The European Central Bank remains opposed to an increase in the exposure of domestic lenders to treasury bills, while its verdict tomorrow on the possible extension of the emergency liquidity assistance (ELA) mechanism for Greek banks is eagerly anticipated.
The deal between Athens and the eurozone has failed to ease depositor concerns as the uncertainty over Greece’s finincial problems remains and Moody’s has estimated that it will taken between 12 and 18 months for deposits withdrawn in the last quarter to return to Greek bank accounts.
In an interview with Bloomberg, Eurobank CEO Fokion Karavias said on Monday that “the ECB has asked us not to increase our exposure to T-bills. We can therefore refinance our portfolio and that is what we intend to do. What I am expecting to happen in [Wednesday’s] and the following T-bill issues is refinancing without an increase, unless there is a different line from the ECB and the Bank of Greece.”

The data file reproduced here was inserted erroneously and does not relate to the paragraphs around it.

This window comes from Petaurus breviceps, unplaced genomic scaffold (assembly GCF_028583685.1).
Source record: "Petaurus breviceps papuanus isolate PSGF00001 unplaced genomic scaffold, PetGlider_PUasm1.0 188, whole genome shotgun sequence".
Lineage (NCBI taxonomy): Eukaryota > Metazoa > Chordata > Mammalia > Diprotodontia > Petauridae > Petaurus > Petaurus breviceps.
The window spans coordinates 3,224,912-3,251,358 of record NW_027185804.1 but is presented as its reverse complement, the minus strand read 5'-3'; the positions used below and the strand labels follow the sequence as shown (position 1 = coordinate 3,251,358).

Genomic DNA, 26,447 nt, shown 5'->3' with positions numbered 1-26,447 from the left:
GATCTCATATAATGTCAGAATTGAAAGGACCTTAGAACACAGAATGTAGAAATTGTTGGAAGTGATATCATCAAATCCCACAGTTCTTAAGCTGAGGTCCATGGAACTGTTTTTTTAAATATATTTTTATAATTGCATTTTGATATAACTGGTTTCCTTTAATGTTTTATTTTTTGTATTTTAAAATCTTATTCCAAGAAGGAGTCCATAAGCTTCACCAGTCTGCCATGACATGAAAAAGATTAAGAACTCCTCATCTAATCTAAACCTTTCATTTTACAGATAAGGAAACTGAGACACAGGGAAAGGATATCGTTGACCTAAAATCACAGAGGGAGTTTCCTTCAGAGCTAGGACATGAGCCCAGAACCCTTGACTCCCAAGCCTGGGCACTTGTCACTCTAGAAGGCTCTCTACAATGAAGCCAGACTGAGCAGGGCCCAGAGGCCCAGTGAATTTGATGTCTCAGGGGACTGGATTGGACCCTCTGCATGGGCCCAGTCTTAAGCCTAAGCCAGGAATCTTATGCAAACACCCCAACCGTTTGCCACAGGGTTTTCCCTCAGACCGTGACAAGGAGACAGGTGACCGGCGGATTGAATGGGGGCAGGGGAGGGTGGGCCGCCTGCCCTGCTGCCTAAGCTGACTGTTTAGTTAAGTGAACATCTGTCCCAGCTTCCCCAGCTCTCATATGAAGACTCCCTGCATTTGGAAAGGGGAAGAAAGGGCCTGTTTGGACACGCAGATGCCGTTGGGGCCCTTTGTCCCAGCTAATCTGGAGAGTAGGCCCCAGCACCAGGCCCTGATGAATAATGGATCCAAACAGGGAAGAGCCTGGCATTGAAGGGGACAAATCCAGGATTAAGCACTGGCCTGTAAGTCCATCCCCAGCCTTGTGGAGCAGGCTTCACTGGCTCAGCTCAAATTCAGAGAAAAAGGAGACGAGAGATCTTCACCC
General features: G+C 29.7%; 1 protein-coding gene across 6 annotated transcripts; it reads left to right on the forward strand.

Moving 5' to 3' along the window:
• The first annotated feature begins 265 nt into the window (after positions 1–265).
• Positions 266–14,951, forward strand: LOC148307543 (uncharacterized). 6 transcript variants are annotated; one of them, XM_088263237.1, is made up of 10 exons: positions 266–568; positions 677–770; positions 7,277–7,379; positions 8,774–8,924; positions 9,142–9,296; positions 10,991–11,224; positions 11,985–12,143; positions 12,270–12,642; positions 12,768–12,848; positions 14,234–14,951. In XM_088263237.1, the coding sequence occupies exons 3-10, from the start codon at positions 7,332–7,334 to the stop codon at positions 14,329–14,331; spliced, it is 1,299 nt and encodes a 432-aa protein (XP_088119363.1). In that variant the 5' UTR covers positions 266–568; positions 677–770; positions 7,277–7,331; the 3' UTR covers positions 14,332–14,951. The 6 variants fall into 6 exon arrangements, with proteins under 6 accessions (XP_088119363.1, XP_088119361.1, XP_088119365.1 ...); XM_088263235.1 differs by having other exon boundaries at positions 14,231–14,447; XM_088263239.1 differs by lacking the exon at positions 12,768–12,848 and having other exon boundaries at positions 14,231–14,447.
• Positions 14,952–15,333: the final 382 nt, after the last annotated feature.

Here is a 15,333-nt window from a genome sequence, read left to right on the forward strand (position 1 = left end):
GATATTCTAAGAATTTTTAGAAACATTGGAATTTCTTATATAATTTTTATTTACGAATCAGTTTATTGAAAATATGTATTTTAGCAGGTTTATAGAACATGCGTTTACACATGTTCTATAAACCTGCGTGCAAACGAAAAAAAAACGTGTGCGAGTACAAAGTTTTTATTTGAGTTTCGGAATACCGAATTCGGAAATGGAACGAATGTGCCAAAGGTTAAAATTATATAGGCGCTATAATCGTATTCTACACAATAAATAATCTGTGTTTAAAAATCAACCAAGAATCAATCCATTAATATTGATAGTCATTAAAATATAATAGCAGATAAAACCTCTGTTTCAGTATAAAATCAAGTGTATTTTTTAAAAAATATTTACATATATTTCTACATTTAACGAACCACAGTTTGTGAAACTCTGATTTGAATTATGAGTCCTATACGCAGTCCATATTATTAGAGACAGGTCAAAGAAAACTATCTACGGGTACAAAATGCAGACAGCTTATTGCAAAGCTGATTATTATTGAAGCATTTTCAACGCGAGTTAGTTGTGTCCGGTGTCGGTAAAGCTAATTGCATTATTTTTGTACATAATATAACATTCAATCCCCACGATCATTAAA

Karavias added that the outflow of deposits has stopped but time is money: “It is important that since the Eurogroup decision on Greece we have seen a stabilization in deposits. Last week was in fact the first with a slight increase since December and we hope there are more such weeks. But, being realistic, there are still some challenges ahead and no one can underestimate them. The trend will depend on how quickly the government and our European partners proceed to a new agreement. Time is a crucial parameter, as the sooner we have concrete developments, the better it will be for the banking system and the economy in general.”
In its analysis Moody’s said that Greek banks continue to face high risks due to the liquidity situation. It added that it will proceed to a rating revision for National, Piraeus, Alpha, Eurobank and Attica Bank, with a negative outlook.